John R. Andrews
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SCARBOROUGH - Born in Augusta, in the family doctor's office. His father was John Andrews of Lubec, an English major who became a registered Maine pharmacist. His mother was the former Madge Calder of Campobello Island, New Brunswick.
During his boyhood, he hunted and fished in Farmingdale. He attended Gardiner High School where he played trombone at every football game. He played in the X-Men of Note, a Glenn Miller style college dance band at St. Francis Xavier University in Nova Scotia, where he was invited back after 50 and 51 years later for two class reunion encore performances.
After graduating University of Maine with a degree in electronic engineering, where he studied vacuum tubes, he left Maine because there were no jobs. One of his first design projects was as a team member of analog computer-based graphics display navigation system used to pilot nuclear submarines and military helicopters. He also designed newspaper automation systems, medical heart monitors, over-the-horizon radar systems, nuclear weapon instrumentation systems and several computer chips.
During his 38-year career as an electronics design engineer, he published more than 100 technical papers presented in both North America and Europe. He was a guest speaker at the University of Maine, Stanford University, and the old Bell Labs. He was granted nine patents for computer chip designs, including one for the world's first 64-bit semiconductor memory chip.
He served as an officer in the Institute of Electronics and Electrical Engineers (IEEE). This included founding the Maine Chapter of the IEEE Computer Society, serving on several standards committees, and serving as chairman of the Maine section of the IEEE.
Within a week of graduating from Orono, Class of '60, he married the former Marietta Garey, from the Orono Class of '59, who was his best friend from 1958 until separated by death in 2012. She often traveled to conferences with him.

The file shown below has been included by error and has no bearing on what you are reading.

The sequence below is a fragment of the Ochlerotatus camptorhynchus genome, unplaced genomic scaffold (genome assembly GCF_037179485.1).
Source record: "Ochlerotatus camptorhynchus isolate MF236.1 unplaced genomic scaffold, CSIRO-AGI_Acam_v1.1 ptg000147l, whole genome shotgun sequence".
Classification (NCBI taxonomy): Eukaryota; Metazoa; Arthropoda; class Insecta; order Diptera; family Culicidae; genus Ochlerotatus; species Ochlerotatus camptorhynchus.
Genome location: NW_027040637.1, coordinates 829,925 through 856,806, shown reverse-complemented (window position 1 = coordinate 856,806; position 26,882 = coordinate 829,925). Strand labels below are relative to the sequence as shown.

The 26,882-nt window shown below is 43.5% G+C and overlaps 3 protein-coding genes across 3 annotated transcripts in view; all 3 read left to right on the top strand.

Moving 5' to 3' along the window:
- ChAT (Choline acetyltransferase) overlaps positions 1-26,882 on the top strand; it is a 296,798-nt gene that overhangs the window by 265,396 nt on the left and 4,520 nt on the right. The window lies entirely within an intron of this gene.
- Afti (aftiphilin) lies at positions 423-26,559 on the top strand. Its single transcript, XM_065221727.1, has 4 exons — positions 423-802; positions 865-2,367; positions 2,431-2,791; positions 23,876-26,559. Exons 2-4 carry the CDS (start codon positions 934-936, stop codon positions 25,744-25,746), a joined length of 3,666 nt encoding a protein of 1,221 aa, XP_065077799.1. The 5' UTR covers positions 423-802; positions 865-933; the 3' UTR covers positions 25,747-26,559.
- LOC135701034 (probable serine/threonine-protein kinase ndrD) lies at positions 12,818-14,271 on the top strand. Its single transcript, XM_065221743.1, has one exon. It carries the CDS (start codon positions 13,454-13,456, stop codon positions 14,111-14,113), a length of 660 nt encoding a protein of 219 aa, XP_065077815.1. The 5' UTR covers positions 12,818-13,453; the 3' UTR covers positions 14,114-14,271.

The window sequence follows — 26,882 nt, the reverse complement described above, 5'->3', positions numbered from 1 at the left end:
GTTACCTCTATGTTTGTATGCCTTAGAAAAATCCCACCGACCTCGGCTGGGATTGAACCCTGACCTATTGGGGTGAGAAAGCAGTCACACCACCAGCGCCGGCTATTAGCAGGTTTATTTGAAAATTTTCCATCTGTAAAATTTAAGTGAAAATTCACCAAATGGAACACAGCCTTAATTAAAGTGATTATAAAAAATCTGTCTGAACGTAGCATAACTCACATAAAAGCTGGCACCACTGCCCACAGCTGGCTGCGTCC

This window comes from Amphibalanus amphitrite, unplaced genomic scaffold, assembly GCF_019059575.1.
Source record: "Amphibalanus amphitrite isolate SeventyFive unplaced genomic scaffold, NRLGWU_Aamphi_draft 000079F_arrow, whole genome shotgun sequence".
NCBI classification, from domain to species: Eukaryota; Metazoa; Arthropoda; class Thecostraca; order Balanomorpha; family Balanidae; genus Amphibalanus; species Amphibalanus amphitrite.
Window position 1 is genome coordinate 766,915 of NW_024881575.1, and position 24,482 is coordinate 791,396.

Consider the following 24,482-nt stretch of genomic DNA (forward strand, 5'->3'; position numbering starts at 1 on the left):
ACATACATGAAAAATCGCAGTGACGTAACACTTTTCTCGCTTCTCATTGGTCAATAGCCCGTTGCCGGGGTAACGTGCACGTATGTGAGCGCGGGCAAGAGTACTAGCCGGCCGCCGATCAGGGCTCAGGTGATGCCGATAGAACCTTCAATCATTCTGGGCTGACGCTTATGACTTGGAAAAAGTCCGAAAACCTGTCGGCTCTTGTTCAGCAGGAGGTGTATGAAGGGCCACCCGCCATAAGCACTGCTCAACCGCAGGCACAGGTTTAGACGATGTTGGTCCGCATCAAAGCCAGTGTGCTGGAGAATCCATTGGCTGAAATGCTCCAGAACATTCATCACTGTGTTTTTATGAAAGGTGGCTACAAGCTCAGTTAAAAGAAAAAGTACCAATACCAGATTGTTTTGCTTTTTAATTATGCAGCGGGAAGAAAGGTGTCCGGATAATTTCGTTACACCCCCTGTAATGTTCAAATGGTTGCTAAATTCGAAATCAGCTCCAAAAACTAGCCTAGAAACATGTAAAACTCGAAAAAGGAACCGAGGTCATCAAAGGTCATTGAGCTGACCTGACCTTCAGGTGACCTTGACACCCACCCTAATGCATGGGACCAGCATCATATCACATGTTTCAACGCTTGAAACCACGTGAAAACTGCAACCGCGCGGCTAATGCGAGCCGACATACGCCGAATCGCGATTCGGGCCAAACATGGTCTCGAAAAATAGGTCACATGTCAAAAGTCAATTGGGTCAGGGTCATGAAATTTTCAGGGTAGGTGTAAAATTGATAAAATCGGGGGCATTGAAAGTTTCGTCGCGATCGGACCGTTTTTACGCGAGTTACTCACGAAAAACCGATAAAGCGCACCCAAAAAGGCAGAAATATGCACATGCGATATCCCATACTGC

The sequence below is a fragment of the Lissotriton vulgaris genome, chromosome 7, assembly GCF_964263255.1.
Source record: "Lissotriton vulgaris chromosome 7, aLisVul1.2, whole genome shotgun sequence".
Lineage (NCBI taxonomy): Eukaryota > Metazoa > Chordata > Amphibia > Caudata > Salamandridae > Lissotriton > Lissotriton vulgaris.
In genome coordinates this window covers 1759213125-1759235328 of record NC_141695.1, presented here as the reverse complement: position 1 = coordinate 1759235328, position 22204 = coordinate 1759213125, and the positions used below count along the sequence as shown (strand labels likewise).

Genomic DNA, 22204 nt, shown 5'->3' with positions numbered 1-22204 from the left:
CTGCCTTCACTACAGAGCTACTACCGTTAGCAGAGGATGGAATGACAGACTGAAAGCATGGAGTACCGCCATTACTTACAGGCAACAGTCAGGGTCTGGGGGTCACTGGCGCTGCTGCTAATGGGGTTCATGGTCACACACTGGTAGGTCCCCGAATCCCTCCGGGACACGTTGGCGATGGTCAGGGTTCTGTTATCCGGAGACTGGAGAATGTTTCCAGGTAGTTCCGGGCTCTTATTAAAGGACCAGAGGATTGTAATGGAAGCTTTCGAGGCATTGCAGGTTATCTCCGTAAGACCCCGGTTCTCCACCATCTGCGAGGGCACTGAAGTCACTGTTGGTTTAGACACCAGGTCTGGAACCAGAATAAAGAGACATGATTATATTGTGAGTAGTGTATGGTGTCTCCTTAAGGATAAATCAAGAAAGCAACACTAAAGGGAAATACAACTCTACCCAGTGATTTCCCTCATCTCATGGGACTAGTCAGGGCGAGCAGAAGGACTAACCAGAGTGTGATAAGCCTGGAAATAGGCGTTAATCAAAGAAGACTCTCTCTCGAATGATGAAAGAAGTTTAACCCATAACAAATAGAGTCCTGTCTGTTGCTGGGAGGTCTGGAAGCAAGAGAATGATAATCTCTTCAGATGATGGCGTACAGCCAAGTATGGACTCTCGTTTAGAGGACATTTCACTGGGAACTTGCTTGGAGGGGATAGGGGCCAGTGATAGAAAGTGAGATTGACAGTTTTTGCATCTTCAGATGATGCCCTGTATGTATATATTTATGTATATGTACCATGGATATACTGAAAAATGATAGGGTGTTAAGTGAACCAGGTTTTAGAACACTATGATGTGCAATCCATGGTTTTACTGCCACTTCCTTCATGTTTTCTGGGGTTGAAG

While living in Framingham, Mass., he was an elected town meeting member, a Scout leader, and led outings for the Appalachian Mountain Club. During his stay in Massachusetts, he changed jobs every three years - to keep from getting bored, obsolete, or fired. When he returned to Maine, he worked at Fairchild Semiconductor until he retired.
His lifelong love of the outdoors led him to found Saco Valley Land Trust, Saco Bay Trails, and the Eastern Trail Alliance. John has shocked and delighted when Bob Hamblen announced that the Eastern Trail Route 1 bridge would be named the John R. Andrews Bridge.
He became a Registered Maine Guide, served as chairman of the Maine Chapter of the Appalachian Mountain Club, and led whitewater canoe and crosscountry ski trips. Year-round he led full moon outings including several full moon paddles to coastal islands and many winter full moons leading ski trips up Cadillac Mountain's Auto Road. His biggest outings thrill was a winter mule ride to the bottom of the Grand Canyon on an icy trail.
He enjoyed decades of power boating the Maine coast from his wife's family camp in East Boothbay in family boats called JOMAR.
When 77, he biked from Washington, D.C., to Pittsburgh, sleeping in a tent. Some nights it rained, one night mixed with snow.
His proudest accomplishment was helping Marietta raise two sons, John and Michael, who, in later years, he considered, after Marietta, his two best friends. He crafted several unpublished bedtime stories about the Three Lion Boys in the Maine Woods.
He was predeceased by his best friend and wife of 51 years, Marietta, the former Marietta Garey. He is survived by his sons John, of San Leandro, California; and Michael and his wife Livia, of Croton-on-Hudson, New York; two amazing granddaughters, Amanda Fraguas and Iulia Andrews; and brothers Jay, of Sarasota, Florida, and Rockland; and James, of Sarasota, Florida and South Portland.
Visitation will be held at the
Hobbs Funeral Home
, 5-7 p.m., Sunday, Feb. 26, at 671 U.S. Route 1, in Scarborough.
In lieu of flowers, he requests that donations be made to: Boothbay Region Land Trust, or
Eastern Trail Alliance, or
Maine Coast Heritage Trust
Hobbs Funeral Home
671 U.S. Route 1
Scarborough, ME 04074
Published in Portland Press Herald/Maine Sunday Telegram on Feb. 23, 2017